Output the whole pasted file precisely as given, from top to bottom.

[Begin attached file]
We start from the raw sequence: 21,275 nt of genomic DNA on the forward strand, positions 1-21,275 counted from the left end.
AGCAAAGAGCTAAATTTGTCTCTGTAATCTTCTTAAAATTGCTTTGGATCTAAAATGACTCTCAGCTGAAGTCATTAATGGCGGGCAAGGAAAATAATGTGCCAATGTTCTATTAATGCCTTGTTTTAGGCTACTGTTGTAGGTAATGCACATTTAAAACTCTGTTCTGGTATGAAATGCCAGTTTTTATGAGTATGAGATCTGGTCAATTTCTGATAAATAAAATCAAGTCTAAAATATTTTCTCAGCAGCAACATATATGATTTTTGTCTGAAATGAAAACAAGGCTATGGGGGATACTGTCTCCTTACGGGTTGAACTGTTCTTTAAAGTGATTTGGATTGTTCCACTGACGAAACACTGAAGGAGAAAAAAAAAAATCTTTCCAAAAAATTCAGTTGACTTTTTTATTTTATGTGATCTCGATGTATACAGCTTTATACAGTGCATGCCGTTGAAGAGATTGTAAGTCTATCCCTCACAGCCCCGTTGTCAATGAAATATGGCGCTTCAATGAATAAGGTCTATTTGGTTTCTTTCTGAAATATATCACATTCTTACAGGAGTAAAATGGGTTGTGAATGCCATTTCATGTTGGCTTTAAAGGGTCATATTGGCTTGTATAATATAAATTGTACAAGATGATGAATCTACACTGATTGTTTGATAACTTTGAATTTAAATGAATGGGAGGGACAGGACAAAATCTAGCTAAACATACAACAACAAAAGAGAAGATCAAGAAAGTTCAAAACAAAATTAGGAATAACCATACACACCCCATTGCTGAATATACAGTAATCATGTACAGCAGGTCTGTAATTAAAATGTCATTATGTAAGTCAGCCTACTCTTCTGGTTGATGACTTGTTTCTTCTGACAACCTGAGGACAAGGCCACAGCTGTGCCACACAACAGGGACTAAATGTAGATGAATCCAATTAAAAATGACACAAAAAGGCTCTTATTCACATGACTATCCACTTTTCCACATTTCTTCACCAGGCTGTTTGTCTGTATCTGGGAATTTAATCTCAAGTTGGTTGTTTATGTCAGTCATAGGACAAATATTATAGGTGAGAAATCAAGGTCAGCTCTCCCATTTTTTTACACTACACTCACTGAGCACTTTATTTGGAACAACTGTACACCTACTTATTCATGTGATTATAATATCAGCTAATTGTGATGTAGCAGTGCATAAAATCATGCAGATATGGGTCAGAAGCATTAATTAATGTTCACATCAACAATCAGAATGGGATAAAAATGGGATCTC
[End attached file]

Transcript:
We start from the raw sequence: 21,275 nt of genomic DNA on the forward strand, positions 1-21,275 counted from the left end.
AGCAAAGAGCTAAATTTGTCTCTGTAATCTTCTTAAAATTGCTTTGGATCTAAAATGACTCTCAGCTGAAGTCATTAATGGCGGGCAAGGAAAATAATGTGCCAATGTTCTATTAATGCCTTGTTTTAGGCTACTGTTGTAGGTAATGCACATTTAAAACTCTGTTCTGGTATGAAATGCCAGTTTTTATGAGTATGAGATCTGGTCAATTTCTGATAAATAAAATCAAGTCTAAAATATTTTCTCAGCAGCAACATATATGATTTTTGTCTGAAATGAAAACAAGGCTATGGGGGATACTGTCTCCTTACGGGTTGAACTGTTCTTTAAAGTGATTTGGATTGTTCCACTGACGAAACACTGAAGGAGAAAAAAAAAAATCTTTCCAAAAAATTCAGTTGACTTTTTTATTTTATGTGATCTCGATGTATACAGCTTTATACAGTGCATGCCGTTGAAGAGATTGTAAGTCTATCCCTCACAGCCCCGTTGTCAATGAAATATGGCGCTTCAATGAATAAGGTCTATTTGGTTTCTTTCTGAAATATATCACATTCTTACAGGAGTAAAATGGGTTGTGAATGCCATTTCATGTTGGCTTTAAAGGGTCATATTGGCTTGTATAATATAAATTGTACAAGATGATGAATCTACACTGATTGTTTGATAACTTTGAATTTAAATGAATGGGAGGGACAGGACAAAATCTAGCTAAACATACAACAACAAAAGAGAAGATCAAGAAAGTTCAAAACAAAATTAGGAATAACCATACACACCCCATTGCTGAATATACAGTAATCATGTACAGCAGGTCTGTAATTAAAATGTCATTATGTAAGTCAGCCTACTCTTCTGGTTGATGACTTGTTTCTTCTGACAACCTGAGGACAAGGCCACAGCTGTGCCACACAACAGGGACTAAATGTAGATGAATCCAATTAAAAATGACACAAAAAGGCTCTTATTCACATGACTATCCACTTTTCCACATTTCTTCACCAGGCTGTTTGTCTGTATCTGGGAATTTAATCTCAAGTTGGTTGTTTATGTCAGTCATAGGACAAATATTATAGGTGAGAAATCAAGGTCAGCTCTCCCATTTTTTTACACTACACTCACTGAGCACTTTATTTGGAACAACTGTACACCTACTTATTCATGTGATTATAATATCAGCTAATTGTGATGTAGCAGTGCATAAAATCATGCAGATATGGGTCAGAAGCATTAATTAATGTTCACATCAACAATCAGAATGGGATAAAAATGGGATCTC